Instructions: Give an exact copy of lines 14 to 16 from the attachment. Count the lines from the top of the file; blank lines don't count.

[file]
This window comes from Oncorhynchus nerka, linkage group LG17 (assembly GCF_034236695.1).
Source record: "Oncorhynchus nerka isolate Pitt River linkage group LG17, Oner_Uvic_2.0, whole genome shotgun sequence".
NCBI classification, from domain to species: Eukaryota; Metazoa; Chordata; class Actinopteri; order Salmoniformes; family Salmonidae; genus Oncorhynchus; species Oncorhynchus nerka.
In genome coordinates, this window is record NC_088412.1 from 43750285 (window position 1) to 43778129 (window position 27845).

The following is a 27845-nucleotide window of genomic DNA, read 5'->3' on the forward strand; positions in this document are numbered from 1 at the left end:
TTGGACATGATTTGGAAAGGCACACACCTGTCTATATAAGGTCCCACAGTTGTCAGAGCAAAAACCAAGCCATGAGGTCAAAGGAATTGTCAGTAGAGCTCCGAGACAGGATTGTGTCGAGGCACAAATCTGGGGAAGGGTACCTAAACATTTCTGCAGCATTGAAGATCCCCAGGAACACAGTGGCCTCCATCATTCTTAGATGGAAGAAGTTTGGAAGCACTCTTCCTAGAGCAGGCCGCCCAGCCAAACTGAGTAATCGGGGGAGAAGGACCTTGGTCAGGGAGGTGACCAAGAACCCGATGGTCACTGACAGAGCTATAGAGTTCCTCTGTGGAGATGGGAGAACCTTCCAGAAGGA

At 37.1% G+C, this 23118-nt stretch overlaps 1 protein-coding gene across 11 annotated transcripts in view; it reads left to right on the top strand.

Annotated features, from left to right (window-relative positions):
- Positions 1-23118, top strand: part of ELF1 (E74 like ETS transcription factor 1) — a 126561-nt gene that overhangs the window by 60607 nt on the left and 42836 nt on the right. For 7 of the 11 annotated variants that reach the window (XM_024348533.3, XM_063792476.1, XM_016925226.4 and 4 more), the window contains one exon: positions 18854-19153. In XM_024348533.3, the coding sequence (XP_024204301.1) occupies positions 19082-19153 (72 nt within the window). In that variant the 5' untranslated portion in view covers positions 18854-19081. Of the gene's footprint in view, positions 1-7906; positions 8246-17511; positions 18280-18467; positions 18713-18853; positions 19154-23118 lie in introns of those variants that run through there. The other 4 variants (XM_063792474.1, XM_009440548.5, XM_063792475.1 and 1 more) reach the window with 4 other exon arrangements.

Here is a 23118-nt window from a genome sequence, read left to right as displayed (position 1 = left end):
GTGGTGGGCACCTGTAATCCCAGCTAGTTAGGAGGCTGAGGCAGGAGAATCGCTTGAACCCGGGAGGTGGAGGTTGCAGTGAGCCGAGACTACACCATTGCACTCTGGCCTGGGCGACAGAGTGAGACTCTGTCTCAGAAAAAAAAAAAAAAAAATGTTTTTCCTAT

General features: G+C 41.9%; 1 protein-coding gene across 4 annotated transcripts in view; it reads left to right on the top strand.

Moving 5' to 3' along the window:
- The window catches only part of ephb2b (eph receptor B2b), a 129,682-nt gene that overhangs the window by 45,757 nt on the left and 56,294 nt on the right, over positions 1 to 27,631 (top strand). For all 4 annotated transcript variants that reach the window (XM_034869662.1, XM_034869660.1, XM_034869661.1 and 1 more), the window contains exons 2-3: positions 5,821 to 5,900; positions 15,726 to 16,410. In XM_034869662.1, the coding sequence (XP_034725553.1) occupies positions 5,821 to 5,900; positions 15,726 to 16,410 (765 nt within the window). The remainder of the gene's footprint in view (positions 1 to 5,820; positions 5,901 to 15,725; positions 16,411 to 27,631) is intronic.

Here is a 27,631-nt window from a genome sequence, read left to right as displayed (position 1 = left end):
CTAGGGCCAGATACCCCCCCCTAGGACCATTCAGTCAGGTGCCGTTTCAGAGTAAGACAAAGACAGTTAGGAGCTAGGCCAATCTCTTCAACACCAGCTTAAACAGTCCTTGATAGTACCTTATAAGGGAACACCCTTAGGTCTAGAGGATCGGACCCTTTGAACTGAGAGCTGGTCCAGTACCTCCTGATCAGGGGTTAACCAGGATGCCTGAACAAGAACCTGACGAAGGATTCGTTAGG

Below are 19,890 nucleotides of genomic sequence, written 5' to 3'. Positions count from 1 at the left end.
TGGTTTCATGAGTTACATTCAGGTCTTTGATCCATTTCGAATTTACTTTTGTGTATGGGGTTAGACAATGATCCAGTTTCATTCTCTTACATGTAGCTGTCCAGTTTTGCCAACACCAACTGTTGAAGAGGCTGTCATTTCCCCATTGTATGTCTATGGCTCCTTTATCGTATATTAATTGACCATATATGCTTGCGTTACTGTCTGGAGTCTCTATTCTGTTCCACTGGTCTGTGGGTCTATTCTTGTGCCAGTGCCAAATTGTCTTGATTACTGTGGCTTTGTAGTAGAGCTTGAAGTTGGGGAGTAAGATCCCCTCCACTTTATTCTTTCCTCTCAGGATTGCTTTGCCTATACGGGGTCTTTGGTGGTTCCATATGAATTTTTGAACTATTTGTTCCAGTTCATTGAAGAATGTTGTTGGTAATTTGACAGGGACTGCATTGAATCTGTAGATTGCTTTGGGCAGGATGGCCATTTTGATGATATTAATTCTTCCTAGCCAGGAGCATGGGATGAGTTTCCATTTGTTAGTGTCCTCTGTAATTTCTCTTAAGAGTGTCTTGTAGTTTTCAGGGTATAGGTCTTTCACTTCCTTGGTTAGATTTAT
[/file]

- The window catches only part of ephb2b (eph receptor B2b), a 129,682-nt gene that overhangs the window by 45,757 nt on the left and 56,294 nt on the right, over positions 1 to 27,631 (top strand). For all 4 annotated transcript variants that reach the window (XM_034869662.1, XM_034869660.1, XM_034869661.1 and 1 more), the window contains exons 2-3: positions 5,821 to 5,900; positions 15,726 to 16,410. In XM_034869662.1, the coding sequence (XP_034725553.1) occupies positions 5,821 to 5,900; positions 15,726 to 16,410 (765 nt within the window). The remainder of the gene's footprint in view (positions 1 to 5,820; positions 5,901 to 15,725; positions 16,411 to 27,631) is intronic.

Here is a 27,631-nt window from a genome sequence, read left to right as displayed (position 1 = left end):
CTAGGGCCAGATACCCCCCCCTAGGACCATTCAGTCAGGTGCCGTTTCAGAGTAAGACAAAGACAGTTAGGAGCTAGGCCAATCTCTTCAACACCAGCTTAAACAGTCCTTGATAGTACCTTATAAGGGAACACCCTTAGGTCTAGAGGATCGGACCCTTTGAACTGAGAGCTGGTCCAGTACCTCCTGATCAGGGGTTAACCAGGATGCCTGAACAAGAACCTGACGAAGGATTCGTTAGG